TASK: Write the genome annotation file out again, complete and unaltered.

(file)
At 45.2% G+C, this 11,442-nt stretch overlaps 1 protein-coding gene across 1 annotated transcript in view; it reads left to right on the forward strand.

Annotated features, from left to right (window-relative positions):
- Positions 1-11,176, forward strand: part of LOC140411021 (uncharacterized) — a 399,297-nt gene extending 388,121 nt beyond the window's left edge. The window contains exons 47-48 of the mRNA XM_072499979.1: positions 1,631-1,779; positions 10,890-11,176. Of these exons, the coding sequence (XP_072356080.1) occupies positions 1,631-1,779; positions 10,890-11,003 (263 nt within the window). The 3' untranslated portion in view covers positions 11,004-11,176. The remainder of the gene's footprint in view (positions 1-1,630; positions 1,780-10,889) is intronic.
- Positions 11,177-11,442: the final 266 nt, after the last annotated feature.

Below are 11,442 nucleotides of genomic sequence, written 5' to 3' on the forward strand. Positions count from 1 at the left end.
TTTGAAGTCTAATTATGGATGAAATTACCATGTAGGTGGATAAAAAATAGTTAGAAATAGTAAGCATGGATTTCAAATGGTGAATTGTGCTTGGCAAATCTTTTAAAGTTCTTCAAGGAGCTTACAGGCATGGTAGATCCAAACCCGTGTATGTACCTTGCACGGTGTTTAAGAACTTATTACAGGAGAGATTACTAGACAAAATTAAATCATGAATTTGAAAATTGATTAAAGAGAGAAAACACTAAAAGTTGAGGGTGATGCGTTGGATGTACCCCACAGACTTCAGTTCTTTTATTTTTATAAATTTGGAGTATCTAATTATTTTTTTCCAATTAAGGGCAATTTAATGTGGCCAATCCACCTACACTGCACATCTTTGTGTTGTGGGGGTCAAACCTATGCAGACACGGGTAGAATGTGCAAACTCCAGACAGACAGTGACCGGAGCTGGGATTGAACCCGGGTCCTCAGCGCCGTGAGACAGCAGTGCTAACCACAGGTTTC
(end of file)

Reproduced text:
At 45.2% G+C, this 11,442-nt stretch overlaps 1 protein-coding gene across 1 annotated transcript in view; it reads left to right on the forward strand.

Annotated features, from left to right (window-relative positions):
- Positions 1-11,176, forward strand: part of LOC140411021 (uncharacterized) — a 399,297-nt gene extending 388,121 nt beyond the window's left edge. The window contains exons 47-48 of the mRNA XM_072499979.1: positions 1,631-1,779; positions 10,890-11,176. Of these exons, the coding sequence (XP_072356080.1) occupies positions 1,631-1,779; positions 10,890-11,003 (263 nt within the window). The 3' untranslated portion in view covers positions 11,004-11,176. The remainder of the gene's footprint in view (positions 1-1,630; positions 1,780-10,889) is intronic.
- Positions 11,177-11,442: the final 266 nt, after the last annotated feature.

Below are 11,442 nucleotides of genomic sequence, written 5' to 3' on the forward strand. Positions count from 1 at the left end.
TTTGAAGTCTAATTATGGATGAAATTACCATGTAGGTGGATAAAAAATAGTTAGAAATAGTAAGCATGGATTTCAAATGGTGAATTGTGCTTGGCAAATCTTTTAAAGTTCTTCAAGGAGCTTACAGGCATGGTAGATCCAAACCCGTGTATGTACCTTGCACGGTGTTTAAGAACTTATTACAGGAGAGATTACTAGACAAAATTAAATCATGAATTTGAAAATTGATTAAAGAGAGAAAACACTAAAAGTTGAGGGTGATGCGTTGGATGTACCCCACAGACTTCAGTTCTTTTATTTTTATAAATTTGGAGTATCTAATTATTTTTTTCCAATTAAGGGCAATTTAATGTGGCCAATCCACCTACACTGCACATCTTTGTGTTGTGGGGGTCAAACCTATGCAGACACGGGTAGAATGTGCAAACTCCAGACAGACAGTGACCGGAGCTGGGATTGAACCCGGGTCCTCAGCGCCGTGAGACAGCAGTGCTAACCACAGGTTTC